Are you getting lost? Do not despair. There has been a lot of effort put into finding out the regularities in the process of learning. As a result, effective algorithms have been developed that are able to quickly determine the best possible interval for an item depending of its difficulty, the number of earlier repetitions, and other factors. Those algorithms are implemented in the SuperMemo software.
The SuperMemo software will manage your repetitions without much involvement on your part. It is not a painless solution though, as it does not allow you to learn with no effort at all. However, it can be demonstrated in strictly scientific terms that SuperMemo helps you increase the speed of learning manifold. Over a lifetime, SuperMemo allows you to learn up to 10-50 times faster than by means of conventional methods, and makes it possible to reach knowledge retention of 95% or more!
SuperMemo minimizes the effects of forgetting and the overall time needed for learning. This is done by scheduling repetitions of knowledge in carefully determined intervals of time called optimum intervals. These are calculated on the basis of two contradictory criteria:
As optimum intervals differ for particular facts or rules that are to be remembered, you need to split the knowledge into small pieces called items or cards. Splitting knowledge into small pieces makes it possible for SuperMemo to determine optimum intervals for each item independently, thus increasing the effectiveness.
- Intervals should be as long as possible to obtain the minimum frequency of repetitions, and to make the best use of the so-called spacing effect, which says that longer inter-repetition intervals, up to a certain limit, produce better memories.
- Intervals should be short enough to ensure that the knowledge is still remembered.
The simplicity of items is very important for cytophysiological reasons as well. Simple items make it possible for the right neuronal synapses to be fully stimulated at the right time. Complex items result in trains of diversified nervous impulses that result in unpredictably intricate memory patterns at the cellular level. This makes optimization of learning difficult or even impossible. Using optimum intervals and the simplicity of items are the formula for speed and high retention.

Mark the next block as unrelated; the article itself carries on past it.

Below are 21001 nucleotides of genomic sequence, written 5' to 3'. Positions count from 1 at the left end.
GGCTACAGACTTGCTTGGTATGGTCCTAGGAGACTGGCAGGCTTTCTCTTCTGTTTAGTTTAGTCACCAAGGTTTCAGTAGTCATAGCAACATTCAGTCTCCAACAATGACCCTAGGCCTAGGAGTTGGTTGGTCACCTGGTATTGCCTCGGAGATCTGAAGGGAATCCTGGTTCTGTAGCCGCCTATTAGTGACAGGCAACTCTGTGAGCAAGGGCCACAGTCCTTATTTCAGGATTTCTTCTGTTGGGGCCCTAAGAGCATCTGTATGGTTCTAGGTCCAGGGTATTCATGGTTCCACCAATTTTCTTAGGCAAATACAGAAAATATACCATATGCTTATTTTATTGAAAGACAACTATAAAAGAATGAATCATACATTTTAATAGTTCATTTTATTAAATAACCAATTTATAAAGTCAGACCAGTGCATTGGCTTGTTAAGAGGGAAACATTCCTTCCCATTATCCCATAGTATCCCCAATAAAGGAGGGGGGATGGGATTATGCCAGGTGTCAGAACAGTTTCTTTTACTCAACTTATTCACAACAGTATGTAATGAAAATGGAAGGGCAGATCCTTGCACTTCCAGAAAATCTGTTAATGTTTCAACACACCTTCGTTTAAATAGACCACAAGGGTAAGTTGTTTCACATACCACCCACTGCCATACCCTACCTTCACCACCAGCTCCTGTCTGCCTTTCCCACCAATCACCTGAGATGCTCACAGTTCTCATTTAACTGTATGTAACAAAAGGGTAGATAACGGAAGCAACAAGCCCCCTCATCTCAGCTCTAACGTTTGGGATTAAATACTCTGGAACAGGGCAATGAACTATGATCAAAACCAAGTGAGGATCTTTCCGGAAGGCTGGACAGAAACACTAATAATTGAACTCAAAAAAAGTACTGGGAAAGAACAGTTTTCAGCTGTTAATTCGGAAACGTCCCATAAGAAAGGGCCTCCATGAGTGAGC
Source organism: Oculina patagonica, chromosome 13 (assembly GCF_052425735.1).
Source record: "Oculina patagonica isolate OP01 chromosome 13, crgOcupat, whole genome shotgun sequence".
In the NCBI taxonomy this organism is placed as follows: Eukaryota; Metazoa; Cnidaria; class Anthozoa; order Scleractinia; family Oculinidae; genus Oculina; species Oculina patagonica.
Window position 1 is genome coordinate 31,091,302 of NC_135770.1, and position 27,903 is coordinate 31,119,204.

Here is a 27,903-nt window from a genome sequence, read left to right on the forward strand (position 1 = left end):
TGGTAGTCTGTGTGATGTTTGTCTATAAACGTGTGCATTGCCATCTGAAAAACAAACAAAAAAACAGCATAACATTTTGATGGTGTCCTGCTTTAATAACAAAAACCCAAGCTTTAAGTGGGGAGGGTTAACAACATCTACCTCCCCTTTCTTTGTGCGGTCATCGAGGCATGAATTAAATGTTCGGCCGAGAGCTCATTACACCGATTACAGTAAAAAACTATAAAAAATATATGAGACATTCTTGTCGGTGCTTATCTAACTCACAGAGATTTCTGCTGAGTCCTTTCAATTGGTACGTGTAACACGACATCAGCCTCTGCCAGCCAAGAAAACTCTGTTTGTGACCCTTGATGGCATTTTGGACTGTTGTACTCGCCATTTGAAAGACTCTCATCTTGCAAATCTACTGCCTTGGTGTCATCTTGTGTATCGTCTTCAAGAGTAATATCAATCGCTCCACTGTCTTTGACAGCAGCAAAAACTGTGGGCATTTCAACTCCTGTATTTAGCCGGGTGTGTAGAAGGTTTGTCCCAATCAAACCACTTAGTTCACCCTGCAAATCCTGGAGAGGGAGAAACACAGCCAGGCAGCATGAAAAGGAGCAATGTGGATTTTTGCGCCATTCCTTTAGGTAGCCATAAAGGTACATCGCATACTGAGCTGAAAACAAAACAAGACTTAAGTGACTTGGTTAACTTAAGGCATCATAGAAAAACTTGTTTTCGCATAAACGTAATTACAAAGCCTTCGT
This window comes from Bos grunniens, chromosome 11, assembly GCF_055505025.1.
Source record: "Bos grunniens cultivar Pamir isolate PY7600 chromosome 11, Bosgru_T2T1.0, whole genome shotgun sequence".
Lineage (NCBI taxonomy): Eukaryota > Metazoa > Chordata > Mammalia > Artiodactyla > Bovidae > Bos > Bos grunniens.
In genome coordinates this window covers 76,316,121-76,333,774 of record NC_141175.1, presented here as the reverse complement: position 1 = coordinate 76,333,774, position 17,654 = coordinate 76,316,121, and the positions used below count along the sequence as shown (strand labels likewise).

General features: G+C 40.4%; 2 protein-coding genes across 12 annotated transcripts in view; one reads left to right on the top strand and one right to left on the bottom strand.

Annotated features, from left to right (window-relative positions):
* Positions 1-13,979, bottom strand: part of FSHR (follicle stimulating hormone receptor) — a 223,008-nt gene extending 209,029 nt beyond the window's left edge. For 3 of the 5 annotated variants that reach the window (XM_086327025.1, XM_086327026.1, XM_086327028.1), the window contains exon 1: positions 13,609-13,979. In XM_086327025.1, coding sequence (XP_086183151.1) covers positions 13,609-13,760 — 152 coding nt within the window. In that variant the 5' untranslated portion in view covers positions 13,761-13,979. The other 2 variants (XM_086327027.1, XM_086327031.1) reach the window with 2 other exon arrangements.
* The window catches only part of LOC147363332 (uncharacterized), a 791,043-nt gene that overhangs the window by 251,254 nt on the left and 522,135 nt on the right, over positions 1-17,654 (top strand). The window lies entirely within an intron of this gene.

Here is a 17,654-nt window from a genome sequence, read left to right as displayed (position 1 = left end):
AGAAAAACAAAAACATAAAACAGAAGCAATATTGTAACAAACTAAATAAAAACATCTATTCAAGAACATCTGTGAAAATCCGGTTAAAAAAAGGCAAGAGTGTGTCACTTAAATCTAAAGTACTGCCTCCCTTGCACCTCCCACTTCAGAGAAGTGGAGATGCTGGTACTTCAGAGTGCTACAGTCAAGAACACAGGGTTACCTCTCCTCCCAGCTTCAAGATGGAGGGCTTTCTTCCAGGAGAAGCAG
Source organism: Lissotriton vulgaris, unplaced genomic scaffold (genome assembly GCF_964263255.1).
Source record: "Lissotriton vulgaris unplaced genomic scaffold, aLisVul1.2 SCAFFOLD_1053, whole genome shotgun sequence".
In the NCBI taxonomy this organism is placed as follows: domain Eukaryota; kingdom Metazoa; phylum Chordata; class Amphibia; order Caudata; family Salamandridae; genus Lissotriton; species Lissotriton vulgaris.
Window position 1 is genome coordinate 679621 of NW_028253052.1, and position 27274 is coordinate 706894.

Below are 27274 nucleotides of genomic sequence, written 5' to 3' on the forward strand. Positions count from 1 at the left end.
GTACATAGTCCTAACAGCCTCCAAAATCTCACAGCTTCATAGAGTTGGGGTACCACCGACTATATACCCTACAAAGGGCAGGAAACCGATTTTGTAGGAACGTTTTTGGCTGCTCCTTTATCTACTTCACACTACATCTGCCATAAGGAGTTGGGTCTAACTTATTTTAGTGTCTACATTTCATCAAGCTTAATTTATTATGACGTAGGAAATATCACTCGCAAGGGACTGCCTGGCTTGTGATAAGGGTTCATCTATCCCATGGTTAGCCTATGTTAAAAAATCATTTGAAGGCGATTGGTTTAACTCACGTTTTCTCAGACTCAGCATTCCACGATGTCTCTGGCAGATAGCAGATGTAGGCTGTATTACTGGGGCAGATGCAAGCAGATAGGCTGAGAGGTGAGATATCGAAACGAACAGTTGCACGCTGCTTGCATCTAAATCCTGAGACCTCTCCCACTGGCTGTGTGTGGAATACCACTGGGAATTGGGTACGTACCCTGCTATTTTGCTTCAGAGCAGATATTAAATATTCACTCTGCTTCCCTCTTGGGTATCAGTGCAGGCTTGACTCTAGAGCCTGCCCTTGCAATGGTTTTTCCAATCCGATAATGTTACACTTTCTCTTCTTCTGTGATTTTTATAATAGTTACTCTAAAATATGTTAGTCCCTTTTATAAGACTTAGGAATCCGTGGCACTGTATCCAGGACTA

However, the speed of learning is not the most important element of education. It is the quality of knowledge that counts. SuperMemo allows you to learn very fast, but it is your responsibility to properly choose the learning material prepared by yourself or by someone else.
SuperMemo makes it possible to reduce the time necessary for repetitions drastically and it will help you to organize your memory, even if you decide to spend only 15 minutes per day on learning. You should try to experiment with it - store the newly acquired wisdom in SuperMemo and see it change your life!
- The key to effective learning is in minimizing the number of repetitions necessary to retain your knowledge in your memory.
- SuperMemo minimizes the overall time needed for learning by computing optimal intervals between individual repetitions.
- Not you but SuperMemo decides what and when will be repeated.
- The quality of learning also depends on the selection of the learning material and the way it is split into individual items.